I did a quick calculation in Excel to determine how far an ad server should run before automatically shutting off an ad or making a bid decision. An ad server can shut down due to the URL being down, being scrubbed, the landing page not converting, the particular ad not performing, or another variable.
Let’s say that you have an offer that converts at 1%. Then you’d expect to have 1 conversion in every 100 clicks. What if 200 clicks go by and there are no conversions? Is that a sign of something bad or is that just noise?
The math of calculating statistical significance can be complicated, so I’m going to show you a short cut that comes from probability theory. If you want to go straight to the formula skip to the bottom.
Switching examples, let’s say that you flipped a coin 100 times. What is the probability that you get at least 1 head? You might want to calculate the probability of getting just 1 head in 100 tosses, add that to the probability of getting 2 heads, and so forth– all the way up to 100 heads. This is lots of math.
But did you know that the opposite of at least one is none? If you didn’t get at least 1 head, you got none. Thus, the probability of not getting a head each time you flip is 50%, so the answer is just 50% to the 100th power.
Back to our offer that converts at 1%, the probability of a click NOT converting is 99%– 100 percent minus 1 percent. Thus, the probability of not getting a conversion in X clicks is just 99% to the Xth degree. If 200 clicks go by, you would expect to see 2 conversions– but if there are none, what is the probability it’s just random noise?
Plug those numbers in and you’ll see that if an offer should convert at 1% and you see 200 clicks go by, then it’s a 13.4% chance that something is wrong and therefore a 86.6% chance that things are fine. If you change the conversion rate and number of observations, then the probability changes, too– just plug in the numbers.
Now before you set up a script to alert you to changes in conversion rates, consider that if you set the thresholds for alerts too low, you’ll get inundated with false positives– the equivalent of “crying wolf”.
So in the above case, if there’s a 13.4% chance something is actually wrong– the URL being down, the offer sucking, the ad not performing, or otherwise– and you’re running 20,000 clicks a day, then you are evaluating this test 100 times a day (200 x 100 = 20,000). Thus, you’d get alerted, on average, 13 times a day to check if something is wrong. Is that too many times for you? You decide the balance of sensitivity that’s right for you.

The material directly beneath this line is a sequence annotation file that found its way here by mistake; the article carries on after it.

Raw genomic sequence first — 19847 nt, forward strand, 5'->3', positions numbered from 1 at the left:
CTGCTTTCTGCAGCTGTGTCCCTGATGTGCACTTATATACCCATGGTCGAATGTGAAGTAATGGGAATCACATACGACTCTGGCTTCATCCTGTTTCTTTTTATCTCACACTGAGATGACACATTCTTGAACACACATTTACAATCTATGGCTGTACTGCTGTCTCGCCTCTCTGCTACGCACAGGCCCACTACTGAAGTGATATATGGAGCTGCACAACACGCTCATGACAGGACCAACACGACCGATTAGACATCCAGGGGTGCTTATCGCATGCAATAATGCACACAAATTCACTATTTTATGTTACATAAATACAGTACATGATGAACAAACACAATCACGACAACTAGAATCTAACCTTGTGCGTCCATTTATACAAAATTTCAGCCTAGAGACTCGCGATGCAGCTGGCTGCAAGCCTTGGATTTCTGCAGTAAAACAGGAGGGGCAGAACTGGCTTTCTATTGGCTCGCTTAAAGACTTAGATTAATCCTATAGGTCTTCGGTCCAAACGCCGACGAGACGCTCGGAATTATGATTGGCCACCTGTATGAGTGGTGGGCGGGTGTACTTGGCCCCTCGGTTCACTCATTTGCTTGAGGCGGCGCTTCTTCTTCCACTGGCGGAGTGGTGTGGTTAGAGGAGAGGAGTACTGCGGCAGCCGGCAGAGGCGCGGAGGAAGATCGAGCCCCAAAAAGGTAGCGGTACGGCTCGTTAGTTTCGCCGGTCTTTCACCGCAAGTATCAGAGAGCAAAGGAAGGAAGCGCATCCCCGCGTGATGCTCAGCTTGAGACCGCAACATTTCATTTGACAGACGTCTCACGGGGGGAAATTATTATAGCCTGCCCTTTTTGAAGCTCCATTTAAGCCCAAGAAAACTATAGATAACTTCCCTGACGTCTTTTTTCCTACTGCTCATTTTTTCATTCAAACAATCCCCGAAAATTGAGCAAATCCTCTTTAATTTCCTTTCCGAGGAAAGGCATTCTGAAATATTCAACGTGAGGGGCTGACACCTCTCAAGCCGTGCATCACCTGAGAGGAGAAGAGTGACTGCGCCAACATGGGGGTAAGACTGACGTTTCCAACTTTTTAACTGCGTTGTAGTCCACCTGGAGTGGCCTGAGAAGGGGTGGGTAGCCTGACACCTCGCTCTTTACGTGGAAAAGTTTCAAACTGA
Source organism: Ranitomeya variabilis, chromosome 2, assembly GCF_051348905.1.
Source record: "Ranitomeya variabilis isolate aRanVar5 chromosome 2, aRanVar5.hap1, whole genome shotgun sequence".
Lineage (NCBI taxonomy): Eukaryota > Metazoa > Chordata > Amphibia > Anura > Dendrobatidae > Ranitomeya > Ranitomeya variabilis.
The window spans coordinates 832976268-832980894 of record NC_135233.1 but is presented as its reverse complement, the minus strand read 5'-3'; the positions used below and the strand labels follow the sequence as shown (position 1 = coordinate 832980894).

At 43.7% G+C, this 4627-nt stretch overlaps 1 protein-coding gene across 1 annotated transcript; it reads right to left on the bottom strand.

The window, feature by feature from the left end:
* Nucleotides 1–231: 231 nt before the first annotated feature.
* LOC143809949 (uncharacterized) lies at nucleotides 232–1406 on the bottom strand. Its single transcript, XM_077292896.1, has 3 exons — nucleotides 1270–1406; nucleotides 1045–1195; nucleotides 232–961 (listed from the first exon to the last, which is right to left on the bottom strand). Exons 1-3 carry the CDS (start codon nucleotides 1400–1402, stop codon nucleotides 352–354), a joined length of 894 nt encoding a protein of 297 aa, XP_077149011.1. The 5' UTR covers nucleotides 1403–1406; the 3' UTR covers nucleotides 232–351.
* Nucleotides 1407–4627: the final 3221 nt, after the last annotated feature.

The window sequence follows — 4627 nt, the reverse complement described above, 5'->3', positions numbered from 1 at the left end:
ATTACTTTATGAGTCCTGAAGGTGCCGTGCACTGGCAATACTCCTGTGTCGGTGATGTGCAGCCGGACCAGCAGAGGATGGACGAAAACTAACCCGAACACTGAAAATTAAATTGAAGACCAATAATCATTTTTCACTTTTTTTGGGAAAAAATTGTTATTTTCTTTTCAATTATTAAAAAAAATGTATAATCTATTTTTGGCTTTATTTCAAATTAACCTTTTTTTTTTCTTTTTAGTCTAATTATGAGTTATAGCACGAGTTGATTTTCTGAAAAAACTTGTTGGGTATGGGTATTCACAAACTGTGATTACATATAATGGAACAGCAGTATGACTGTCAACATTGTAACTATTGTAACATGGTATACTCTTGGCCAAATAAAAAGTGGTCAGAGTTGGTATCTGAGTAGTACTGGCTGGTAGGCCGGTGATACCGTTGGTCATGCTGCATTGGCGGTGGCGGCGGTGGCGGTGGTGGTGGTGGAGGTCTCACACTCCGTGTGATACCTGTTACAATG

If your expected conversion rate is 5%, for example on dating offer, then you’d expect to see a conversion every 20 clicks. Thus, the probability you don’t have any conversions after 200 clicks is far less than if you expect 1%. In fact, the probability is 0.004%.
If you’re not a math guy or somehow got lost in all the numbers here, just use this rule of thumb. If you don’t have a conversion in 3 times as many clicks as you’d expect to get one conversion, then something is probably wrong.
So if you expect to see 1 conversion every 25 clicks, then shut things down after 75 clicks.
If you expect 1 conversion in 100 clicks, then stop after 300 clicks.
That gives you a 95% confidence interval– another way of saying that you’re reasonably sure that it’s something worth looking at.
Set your confidence interval too low and you get false positives all day.
Set it too high and you’ll burn way more inventory than you should to detect differences in conversion.
See chart below– the percentages there are the chance that the alert is due to just statistical noise. 100% minus each number is, therefore, the chance that there’s a problem. For example, if you are looking at a 2% conversion rate and 200 clicks, then there’s a 1.76% chance nothing is wrong and a 98% chance that something is out of whack.
If you want to discuss the formulas in more detail, just reply in the comments and I’ll do my best to get back to you.
Here’s to more profits to you!